Over 60,000 have fled to Chad from Sudan since conflict started -UNHCR
DAKAR (Reuters) - Between 60,000 and 90,000 people have fled from Sudan to neighbouring Chad since violence erupted last month, the U.N. refugee agency said on Monday.
More than 250,000 people have crossed the borders to neighbouring countries since the conflict broke out, with more expected to flee as fighting continues.
"Almost 90% of new arrivals are women and children. Many have been sheltering under trees in makeshift shelters with very limited services," said UNHCR's Assistant High Commissioner for Operations Raouf Mazou after a four-day visit to Chad.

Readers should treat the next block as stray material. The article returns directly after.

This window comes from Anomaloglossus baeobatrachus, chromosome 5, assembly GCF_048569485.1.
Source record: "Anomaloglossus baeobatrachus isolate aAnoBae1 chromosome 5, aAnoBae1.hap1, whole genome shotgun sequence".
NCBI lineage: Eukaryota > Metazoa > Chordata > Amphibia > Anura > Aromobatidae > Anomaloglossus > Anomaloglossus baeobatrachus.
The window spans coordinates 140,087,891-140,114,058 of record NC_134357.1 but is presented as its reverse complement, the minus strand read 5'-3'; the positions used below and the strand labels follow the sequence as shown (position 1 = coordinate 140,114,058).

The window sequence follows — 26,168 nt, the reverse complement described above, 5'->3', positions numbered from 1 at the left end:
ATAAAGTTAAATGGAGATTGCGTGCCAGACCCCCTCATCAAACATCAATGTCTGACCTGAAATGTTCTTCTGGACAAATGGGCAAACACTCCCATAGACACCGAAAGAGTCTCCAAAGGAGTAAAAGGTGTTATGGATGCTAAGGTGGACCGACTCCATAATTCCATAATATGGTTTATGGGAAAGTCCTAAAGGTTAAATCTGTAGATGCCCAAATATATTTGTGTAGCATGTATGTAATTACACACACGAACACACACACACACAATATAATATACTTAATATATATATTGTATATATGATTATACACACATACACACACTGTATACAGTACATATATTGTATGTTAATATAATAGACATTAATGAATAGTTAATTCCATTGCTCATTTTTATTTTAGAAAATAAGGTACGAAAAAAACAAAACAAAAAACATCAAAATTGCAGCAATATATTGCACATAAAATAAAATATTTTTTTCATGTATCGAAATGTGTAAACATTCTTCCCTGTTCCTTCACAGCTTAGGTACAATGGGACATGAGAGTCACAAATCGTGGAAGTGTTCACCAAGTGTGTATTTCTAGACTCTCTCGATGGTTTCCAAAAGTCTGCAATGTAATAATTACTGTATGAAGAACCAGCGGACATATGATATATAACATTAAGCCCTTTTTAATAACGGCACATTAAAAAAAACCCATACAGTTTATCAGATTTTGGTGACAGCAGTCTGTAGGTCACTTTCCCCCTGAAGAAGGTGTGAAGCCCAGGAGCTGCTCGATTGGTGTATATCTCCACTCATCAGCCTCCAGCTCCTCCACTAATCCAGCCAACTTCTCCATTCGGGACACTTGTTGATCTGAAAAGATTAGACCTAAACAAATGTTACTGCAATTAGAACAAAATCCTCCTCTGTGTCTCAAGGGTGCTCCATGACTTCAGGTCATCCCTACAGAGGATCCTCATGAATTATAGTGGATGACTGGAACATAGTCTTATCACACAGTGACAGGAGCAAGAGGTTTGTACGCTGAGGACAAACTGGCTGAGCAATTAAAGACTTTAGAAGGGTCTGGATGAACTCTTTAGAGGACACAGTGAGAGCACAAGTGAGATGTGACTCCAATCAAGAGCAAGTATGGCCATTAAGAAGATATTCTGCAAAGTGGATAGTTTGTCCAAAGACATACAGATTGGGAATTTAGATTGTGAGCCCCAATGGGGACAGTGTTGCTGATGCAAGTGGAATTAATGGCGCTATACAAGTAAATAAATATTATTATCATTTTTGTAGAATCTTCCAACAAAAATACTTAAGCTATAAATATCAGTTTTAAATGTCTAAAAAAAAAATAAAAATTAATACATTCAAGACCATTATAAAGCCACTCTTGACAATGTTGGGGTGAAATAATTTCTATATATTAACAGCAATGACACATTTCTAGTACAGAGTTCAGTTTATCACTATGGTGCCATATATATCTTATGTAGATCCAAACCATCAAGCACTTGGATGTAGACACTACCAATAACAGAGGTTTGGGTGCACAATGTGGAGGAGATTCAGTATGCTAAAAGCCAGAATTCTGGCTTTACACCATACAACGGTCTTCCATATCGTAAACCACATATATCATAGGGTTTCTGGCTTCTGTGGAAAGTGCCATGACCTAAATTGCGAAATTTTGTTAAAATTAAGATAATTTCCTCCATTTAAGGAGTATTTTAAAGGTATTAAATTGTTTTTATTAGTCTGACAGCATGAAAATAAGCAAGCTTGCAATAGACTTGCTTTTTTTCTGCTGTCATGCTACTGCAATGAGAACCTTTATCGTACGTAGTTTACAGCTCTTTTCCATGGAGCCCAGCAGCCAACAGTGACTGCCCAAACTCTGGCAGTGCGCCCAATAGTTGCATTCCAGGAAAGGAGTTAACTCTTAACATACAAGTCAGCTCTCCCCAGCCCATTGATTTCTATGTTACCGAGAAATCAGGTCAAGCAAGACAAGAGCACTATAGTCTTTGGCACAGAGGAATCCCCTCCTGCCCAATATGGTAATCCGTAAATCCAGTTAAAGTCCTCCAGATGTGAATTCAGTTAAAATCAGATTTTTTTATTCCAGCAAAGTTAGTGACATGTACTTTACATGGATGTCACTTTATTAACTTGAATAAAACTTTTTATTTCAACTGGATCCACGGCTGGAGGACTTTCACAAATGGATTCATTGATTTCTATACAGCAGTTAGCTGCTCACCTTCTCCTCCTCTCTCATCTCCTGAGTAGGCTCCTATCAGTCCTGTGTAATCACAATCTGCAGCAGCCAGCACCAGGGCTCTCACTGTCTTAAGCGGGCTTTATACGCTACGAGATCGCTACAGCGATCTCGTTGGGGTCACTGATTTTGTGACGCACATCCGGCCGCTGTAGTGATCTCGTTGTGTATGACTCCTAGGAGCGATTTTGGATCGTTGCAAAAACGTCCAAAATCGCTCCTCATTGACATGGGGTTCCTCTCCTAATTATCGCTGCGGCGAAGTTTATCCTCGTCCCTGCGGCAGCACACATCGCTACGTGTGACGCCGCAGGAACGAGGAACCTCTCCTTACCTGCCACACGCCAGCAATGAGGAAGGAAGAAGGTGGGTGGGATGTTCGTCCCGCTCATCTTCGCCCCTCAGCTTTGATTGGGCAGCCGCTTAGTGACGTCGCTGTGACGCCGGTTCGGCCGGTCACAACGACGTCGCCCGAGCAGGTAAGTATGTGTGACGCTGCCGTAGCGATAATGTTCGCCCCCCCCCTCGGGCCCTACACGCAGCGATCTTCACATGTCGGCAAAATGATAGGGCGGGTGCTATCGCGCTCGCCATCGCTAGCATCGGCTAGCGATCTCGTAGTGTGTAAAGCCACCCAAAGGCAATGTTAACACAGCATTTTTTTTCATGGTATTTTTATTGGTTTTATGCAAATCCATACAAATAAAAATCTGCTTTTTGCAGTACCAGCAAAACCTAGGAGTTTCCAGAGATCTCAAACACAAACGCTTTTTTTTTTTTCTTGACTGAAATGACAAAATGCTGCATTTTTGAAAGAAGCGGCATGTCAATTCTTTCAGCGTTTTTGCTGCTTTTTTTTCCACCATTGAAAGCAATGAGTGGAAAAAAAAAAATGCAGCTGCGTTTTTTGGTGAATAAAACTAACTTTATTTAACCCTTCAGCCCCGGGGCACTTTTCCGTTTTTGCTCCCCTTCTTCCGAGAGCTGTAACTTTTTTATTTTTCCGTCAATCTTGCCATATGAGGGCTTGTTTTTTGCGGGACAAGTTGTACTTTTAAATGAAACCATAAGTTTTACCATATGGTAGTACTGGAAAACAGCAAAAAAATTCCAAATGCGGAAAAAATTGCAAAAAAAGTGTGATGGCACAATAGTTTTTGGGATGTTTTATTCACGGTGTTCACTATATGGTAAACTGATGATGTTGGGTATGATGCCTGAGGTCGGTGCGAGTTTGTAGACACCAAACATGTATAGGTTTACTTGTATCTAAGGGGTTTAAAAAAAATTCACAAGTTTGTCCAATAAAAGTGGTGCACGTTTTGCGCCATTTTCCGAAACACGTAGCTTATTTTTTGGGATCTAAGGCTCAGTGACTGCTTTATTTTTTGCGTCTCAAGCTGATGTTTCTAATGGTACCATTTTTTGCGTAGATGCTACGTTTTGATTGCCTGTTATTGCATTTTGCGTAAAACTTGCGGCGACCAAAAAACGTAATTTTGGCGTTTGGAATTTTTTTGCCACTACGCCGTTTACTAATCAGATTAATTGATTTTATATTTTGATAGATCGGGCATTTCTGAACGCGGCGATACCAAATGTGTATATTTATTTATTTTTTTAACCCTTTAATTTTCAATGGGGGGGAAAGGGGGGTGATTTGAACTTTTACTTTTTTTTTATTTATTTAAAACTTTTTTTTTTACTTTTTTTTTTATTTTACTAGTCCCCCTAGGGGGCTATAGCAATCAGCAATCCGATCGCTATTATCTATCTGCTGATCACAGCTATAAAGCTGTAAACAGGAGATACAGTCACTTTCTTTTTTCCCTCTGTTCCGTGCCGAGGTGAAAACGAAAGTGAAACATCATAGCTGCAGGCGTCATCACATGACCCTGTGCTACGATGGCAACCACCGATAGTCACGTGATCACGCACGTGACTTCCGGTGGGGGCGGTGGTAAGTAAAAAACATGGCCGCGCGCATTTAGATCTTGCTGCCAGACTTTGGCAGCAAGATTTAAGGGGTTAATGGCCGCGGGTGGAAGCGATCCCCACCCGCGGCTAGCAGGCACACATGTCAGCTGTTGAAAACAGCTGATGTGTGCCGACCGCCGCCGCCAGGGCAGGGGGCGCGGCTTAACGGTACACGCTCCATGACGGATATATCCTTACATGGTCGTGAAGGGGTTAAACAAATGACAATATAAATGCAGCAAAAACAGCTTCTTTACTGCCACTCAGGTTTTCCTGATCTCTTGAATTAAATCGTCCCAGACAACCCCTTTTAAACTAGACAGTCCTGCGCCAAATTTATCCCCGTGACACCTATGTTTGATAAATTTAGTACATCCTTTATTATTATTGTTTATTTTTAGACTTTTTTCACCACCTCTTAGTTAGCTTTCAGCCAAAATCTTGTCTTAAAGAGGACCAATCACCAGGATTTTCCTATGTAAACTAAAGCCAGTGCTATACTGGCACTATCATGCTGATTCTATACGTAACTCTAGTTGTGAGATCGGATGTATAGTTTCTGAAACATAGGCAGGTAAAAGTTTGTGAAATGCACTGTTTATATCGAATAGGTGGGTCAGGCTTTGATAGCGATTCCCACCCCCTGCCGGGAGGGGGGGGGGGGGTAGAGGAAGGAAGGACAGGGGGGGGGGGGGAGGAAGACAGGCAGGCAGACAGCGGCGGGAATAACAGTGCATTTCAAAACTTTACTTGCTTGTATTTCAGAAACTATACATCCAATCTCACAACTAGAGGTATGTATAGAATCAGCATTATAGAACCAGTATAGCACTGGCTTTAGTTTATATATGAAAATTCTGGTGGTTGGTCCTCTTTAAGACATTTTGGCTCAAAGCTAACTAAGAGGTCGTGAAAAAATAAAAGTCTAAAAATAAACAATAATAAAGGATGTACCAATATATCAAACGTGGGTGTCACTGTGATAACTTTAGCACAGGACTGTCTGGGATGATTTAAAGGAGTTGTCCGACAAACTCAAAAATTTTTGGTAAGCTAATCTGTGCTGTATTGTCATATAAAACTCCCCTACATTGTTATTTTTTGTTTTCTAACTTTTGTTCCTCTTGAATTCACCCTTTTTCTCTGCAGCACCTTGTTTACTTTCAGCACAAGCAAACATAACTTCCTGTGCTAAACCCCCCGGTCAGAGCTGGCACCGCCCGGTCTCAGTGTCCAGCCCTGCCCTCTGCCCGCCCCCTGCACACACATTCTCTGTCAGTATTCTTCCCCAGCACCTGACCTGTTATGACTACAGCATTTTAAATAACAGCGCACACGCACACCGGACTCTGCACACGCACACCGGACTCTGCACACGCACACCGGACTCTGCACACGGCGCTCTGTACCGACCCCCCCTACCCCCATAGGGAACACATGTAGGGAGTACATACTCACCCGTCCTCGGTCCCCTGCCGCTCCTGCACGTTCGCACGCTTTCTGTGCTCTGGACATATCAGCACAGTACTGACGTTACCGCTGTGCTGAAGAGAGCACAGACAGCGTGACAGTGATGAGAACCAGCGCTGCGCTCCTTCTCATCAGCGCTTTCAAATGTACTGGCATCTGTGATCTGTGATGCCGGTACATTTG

"As the rainy season approaches, we urgently need to relocate new arrivals to the nearest refugee camps," he said in a statement issued in N'Djamena.
The new arrivals have added to around 600,000 mostly Sudanese refugees already present in Chad after fleeing previous conflicts.
Chad is now hosting almost 700,000 refugees in total, the UNHCR said, urging more international support for displaced people from Sudan.
The U.N. Food Programme said earlier this month that it needed $162.4 million to support the government of Chad in assisting 2.3 million people in urgent need of food.
(Reporting by Sofia Christensen; Editing by Cynthia Osterman)